Etihad, NIIF To Pour ₹3,800 Crore In Jet Airways, Naresh Goyal To Step Down

Etihad Airways and the National Investment and Infrastructure Fund (NIIF) will together put- in ₹4,000 crore into debt- ridden Jet Airways in a last- ditch effort to keep the airlines afloat. 

The company’s founder- chairman Naresh Goyal and his wife Anita will step down from the airline board and all executive positions. 

The bailout plan will see a conversion of lenders loans to equity and Jet Airways’ 51 per cent share in Jet Privilege will be pledged with them to raise fund. The financial daily has learnt that Jet’s new investor is expected to be NIIF.

Naresh Goyal may have to give up management control if the proposals are accepted, and it will provide Etihad and NIIF — which will inject Rs 1,900 crore each — a bigger role in the airline’s functioning. Of the total amount, the Abu-Dhabi-based airline will invest Rs 750 crore as interim funding. At present, Etihad has 24 per cent stake in Jet Airways.

It may be noted that Goyal has already injected Rs 250 crore into the company, and this along with an additional Rs 450 crore — towards liabilities of promoter groups — will be converted into equity shares. Goyal’s stake will drop to around 22 per cent while NIIF will get about 20 per cent in the troubled full service airline.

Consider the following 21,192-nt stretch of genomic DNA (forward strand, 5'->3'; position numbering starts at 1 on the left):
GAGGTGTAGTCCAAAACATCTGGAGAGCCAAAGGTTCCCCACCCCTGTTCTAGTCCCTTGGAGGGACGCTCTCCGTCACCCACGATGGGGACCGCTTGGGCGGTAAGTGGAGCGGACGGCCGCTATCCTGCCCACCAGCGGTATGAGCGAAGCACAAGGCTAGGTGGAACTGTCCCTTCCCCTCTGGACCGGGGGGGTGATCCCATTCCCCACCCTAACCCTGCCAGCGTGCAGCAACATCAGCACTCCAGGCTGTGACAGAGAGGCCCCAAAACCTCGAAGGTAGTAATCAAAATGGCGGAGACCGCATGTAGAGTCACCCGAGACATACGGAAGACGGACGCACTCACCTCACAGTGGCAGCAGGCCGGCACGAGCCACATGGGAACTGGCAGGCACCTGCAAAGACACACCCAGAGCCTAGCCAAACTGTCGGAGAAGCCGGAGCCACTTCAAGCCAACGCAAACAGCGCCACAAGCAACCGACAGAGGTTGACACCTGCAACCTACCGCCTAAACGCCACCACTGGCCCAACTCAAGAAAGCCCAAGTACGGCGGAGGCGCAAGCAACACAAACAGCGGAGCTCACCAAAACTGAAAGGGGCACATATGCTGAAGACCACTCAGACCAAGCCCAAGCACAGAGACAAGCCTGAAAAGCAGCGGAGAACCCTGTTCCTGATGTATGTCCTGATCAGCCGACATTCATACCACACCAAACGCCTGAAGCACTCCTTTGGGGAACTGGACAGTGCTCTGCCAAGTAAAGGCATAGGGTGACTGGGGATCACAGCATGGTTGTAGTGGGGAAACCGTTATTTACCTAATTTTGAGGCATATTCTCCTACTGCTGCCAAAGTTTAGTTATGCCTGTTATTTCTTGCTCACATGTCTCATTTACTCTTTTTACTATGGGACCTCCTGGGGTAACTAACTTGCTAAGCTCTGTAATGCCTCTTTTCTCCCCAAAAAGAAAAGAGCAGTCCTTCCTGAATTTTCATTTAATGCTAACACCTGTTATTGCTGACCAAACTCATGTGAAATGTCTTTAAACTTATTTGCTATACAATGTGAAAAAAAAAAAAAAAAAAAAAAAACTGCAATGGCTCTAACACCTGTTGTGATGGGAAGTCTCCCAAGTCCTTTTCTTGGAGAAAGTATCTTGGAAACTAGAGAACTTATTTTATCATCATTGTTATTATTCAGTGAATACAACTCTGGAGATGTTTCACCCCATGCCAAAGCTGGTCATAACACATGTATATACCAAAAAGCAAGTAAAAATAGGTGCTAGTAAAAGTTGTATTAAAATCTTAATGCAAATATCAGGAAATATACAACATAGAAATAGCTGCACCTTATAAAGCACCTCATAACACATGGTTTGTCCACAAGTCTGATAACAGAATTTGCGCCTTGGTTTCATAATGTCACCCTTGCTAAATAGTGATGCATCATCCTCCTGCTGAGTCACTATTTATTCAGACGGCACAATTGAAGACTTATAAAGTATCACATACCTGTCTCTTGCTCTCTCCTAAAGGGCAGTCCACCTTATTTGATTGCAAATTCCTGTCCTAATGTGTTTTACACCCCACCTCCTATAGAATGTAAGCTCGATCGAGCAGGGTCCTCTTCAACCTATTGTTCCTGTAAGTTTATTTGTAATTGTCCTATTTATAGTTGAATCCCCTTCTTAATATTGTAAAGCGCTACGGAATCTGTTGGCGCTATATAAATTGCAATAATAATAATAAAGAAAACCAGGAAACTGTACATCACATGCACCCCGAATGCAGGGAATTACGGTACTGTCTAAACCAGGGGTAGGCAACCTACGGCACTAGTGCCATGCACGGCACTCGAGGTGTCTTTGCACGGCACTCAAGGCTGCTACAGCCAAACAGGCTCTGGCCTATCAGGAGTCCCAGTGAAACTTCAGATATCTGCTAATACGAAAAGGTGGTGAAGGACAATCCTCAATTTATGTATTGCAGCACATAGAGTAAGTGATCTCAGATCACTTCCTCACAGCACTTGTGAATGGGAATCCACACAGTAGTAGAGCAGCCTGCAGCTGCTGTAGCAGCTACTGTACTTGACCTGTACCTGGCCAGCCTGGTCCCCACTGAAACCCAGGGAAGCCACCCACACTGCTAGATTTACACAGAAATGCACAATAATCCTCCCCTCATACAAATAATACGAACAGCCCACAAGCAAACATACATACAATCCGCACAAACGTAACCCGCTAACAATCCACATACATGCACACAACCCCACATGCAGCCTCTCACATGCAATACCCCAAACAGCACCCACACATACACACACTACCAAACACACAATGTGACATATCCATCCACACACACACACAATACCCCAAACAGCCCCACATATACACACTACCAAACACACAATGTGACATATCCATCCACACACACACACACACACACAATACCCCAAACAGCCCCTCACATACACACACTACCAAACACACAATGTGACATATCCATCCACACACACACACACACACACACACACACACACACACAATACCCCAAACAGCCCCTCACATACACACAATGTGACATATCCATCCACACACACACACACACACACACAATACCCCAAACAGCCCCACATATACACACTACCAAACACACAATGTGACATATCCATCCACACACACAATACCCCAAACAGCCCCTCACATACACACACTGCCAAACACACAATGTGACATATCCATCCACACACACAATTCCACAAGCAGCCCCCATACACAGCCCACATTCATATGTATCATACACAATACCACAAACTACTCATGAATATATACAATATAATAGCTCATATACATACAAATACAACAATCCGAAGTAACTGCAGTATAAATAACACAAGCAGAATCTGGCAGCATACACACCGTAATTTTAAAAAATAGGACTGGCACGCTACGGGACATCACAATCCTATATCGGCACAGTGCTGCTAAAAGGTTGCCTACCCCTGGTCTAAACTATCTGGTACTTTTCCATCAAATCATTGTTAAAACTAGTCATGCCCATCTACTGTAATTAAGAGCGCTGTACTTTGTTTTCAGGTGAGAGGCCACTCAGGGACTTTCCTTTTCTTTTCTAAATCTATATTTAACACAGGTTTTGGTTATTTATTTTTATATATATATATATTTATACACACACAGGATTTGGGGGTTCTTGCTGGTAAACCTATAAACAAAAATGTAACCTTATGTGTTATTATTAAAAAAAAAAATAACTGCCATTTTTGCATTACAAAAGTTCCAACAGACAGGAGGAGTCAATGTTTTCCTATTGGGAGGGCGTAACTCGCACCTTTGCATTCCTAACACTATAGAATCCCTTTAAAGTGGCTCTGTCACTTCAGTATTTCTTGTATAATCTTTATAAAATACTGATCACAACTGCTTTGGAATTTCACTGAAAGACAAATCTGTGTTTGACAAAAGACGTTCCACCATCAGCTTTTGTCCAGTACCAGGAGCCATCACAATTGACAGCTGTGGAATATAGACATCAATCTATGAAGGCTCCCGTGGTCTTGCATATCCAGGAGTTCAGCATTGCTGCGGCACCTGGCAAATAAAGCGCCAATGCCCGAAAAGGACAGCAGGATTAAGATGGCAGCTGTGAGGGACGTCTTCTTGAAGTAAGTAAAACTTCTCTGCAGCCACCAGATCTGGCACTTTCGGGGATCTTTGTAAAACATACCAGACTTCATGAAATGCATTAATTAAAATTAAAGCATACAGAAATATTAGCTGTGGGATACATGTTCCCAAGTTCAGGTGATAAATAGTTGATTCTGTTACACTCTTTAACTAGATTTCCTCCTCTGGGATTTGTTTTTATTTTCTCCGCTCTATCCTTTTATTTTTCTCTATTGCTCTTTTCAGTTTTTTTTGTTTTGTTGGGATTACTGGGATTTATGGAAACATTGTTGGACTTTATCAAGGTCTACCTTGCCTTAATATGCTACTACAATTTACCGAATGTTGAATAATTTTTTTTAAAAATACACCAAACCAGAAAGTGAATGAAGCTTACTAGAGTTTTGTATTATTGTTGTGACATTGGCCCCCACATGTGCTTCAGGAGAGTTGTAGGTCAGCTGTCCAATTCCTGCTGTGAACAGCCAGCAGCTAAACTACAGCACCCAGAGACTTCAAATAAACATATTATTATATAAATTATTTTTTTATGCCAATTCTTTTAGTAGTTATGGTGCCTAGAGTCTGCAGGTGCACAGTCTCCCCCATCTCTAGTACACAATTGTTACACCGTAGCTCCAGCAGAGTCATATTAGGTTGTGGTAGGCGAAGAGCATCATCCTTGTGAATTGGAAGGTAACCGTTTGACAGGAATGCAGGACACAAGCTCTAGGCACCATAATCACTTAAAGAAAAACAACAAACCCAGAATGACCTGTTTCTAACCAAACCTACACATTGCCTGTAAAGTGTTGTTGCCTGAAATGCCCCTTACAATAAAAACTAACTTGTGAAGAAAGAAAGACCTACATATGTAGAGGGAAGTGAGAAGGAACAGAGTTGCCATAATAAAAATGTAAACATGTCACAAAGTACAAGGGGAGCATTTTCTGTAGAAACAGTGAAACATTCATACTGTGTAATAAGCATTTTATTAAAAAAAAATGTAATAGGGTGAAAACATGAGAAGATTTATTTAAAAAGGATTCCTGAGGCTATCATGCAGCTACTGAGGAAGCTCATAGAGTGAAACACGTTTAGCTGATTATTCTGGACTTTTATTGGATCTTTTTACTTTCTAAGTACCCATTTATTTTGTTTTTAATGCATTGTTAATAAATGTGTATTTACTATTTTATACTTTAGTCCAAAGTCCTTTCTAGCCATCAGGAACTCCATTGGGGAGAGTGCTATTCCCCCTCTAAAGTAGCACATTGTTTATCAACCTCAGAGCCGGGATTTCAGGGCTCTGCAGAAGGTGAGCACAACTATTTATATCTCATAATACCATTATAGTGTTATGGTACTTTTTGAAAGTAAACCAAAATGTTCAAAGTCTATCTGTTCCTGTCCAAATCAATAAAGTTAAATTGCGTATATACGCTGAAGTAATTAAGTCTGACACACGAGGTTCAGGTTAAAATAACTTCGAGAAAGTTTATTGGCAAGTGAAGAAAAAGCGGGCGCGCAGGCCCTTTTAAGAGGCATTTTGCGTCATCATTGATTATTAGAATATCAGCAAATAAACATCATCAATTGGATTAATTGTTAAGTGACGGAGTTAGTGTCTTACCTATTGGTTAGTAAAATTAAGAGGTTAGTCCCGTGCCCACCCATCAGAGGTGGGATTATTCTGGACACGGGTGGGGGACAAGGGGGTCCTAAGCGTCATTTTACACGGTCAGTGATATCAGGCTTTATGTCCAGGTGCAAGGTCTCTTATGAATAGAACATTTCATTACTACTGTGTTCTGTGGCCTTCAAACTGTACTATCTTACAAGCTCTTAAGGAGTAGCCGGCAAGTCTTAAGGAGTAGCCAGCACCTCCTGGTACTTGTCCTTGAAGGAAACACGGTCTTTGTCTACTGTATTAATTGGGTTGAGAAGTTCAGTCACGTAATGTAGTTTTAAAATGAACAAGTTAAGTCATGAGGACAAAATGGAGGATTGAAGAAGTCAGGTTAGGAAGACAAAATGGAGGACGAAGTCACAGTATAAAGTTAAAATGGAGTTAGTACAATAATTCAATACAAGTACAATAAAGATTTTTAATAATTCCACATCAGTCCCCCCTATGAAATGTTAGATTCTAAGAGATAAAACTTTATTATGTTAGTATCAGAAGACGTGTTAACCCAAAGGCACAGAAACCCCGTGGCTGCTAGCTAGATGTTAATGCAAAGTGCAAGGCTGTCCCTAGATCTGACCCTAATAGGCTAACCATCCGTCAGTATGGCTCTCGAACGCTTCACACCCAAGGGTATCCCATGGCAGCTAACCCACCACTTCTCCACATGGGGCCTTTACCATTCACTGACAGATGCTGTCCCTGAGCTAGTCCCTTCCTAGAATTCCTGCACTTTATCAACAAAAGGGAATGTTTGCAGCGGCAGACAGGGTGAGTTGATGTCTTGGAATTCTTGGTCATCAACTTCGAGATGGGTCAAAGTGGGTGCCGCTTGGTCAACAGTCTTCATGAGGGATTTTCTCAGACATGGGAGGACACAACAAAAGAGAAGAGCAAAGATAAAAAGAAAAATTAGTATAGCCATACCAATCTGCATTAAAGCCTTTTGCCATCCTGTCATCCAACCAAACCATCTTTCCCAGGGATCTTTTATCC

As per the report, the proposal laid emphasis on making Jet a board-run airline. People in the know told the daily that talks are on and the Jet founder-chairman is not giving in without a fight.

Naresh Goyal will immediately step down from the chairmanship of the loss-making carrier, and relinquish all executive roles. The 69-year-old tycoon would be designated as chairman emeritus (an honorary post) till 2025.

According to the draft proposal, Naresh Goyal will nominate two persons — other than himself and wife Anita — to the airline’s board.  Nivaan Goyal, his son, will be considered for an executive position in the company, the publication mentioned.

On Monday, Jet defaulted on the part-repayment of its external commercial borrowings because of a fund crunch.